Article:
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This article was published 18/7/2009 (3258 days ago), so information in it may no longer be current.
Essays on Violence, Health and Identity
By Ron Charach
Wolsak and Wynn, 187 pages, $19
IN his first non-fiction collection, Ron Charach straddles the mediums of psychiatry and literature. And he keeps his balance — mostly.
Charach is a Winnipeg-born-and-raised and Toronto-resident psychiatrist. He's also the author of seven poetry collections, a prolific newspaper contributor and a columnist with the Medical Post magazine, where some of these pieces first appeared.
He makes no bones about his literary aspirations, and even invokes the 16th-century French pioneer of the literary essay, Michel de Montaigne, as inspiration.
Charach holds that literary art, as much or more than psychiatry, should be rooted in reality.
His goal, therefore, is no less than to "make sense of what has gone awry in North American society and abroad." And his stated focus is to urge "society do a better, saner job at controlling lethal agents like firearms, while also taking a closer look at how highly addictive activities might be affecting the readiness of our youth to emerge as the leaders of tomorrow."
Put that way, he sounds preachy.
But the devil is in the details. And the details here are often artfully marshalled.
Charach divides his collection into three parts, dealing respectively with violence, health and religious identity.
The first part, titled Gun Violence, is the strongest. Charach convincingly argues that the American constitutional right to bear arms has been twisted out of logical shape by technological advances in weaponry.
As a psychiatrist, he views the easy availability of handguns in the U.S., coupled with the U.S. Supreme Court's striking down of city-enacted bylaws banning handgun ownership, as rampant folly. "[I[t isn't just bred-in-the-bone immoral men who misuse guns. Good men can (and do) become bad men, especially when drunk, too paranoid, too depressed, too jealous, or, dare we say it, too desperately poor. And when they have access to guns, their human frailties can rapidly become human tragedies."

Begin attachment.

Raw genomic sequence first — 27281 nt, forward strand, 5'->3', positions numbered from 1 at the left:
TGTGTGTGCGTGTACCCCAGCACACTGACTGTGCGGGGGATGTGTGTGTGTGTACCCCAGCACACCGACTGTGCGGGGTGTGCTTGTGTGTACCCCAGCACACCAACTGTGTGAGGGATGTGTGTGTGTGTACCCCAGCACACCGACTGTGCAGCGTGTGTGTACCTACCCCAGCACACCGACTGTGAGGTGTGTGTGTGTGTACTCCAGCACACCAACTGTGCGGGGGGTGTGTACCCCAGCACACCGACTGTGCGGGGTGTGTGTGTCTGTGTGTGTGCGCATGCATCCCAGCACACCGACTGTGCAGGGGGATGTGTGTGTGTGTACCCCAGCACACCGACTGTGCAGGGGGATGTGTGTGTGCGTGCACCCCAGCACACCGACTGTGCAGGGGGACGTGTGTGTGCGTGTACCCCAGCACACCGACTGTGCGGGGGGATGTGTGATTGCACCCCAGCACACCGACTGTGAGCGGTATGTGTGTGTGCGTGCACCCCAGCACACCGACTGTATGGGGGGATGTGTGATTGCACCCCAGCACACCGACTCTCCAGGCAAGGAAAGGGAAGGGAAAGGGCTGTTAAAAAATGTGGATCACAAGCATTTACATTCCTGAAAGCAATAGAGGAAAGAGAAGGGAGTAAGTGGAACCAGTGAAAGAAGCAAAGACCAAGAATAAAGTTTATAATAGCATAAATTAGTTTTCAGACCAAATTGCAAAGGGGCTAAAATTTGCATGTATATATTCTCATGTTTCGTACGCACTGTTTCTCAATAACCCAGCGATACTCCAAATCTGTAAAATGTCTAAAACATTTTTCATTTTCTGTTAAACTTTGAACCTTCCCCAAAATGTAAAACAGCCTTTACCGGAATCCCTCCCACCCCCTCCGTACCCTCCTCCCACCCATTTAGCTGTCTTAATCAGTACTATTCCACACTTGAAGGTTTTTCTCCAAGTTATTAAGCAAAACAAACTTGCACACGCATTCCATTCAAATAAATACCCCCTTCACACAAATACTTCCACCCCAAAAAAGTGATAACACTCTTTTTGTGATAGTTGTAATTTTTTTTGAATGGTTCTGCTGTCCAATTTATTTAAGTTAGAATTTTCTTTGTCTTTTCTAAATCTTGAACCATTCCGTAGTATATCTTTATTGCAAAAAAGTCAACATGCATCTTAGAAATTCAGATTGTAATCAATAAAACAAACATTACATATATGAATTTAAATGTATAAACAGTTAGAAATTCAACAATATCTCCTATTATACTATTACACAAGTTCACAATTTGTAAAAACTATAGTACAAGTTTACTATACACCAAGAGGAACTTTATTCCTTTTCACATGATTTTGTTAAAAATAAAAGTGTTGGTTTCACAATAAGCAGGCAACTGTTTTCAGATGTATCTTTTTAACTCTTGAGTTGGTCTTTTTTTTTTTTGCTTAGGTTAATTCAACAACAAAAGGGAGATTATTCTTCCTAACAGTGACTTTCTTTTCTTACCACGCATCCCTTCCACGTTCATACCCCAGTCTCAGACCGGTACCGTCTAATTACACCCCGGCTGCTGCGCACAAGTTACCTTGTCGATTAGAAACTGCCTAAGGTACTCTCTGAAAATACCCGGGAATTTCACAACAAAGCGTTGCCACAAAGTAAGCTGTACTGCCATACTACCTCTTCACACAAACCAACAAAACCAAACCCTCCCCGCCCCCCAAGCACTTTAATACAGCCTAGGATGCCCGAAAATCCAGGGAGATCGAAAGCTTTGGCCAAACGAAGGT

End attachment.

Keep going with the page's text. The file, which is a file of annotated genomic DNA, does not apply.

And lest Canadians feel smug about ours being a peaceable society next to the U.S., Charach reminds us that Kimveer Gill, who murdered one and wounded 19 in a 2006 attack on Montreal's Dawson College, "legally obtained his firearms and the permits to use them."
Also noteworthy, under Charach's health rubric in Part 2, is a thoughtful and balanced medico-legal piece on the pros and cons of both marijuana use and marijuana legalization (which he largely favours).
However, not every essay is stellar.
A reflection on a touring anatomy exhibit (Charach dubs it an "extravaganza") he saw at the Ontario Science Centre seems out of place. Likewise, a piece on why he writes poetry comes off as self-indulgent.
The book also could have used a fact checker. There's not a huge number of gaffes, but they tend to surface at the worst of times.
For example, Charach winds down an excellent piece on the concepts of distress and lethality in the context of violence, especially suicidal violence, with criticism of capitalism's culpability in the proliferation of high-tech weapons on the streets of American cities, and offers that "many U.S. legislators in both Houses of Parliament join the boards of defence contractors after they retire."
The U.S. doesn't have Houses of Parliament. It has a Congress, composed of a House of Representatives and Senate.
But, sloppy fact-checking and a couple of dubious inclusions aside, Cowboys & Bleeding Hearts is a lucid and provocative take on how to engage problems of violence and addiction.
Douglas J. Johnston is a Winnipeg lawyer and writer.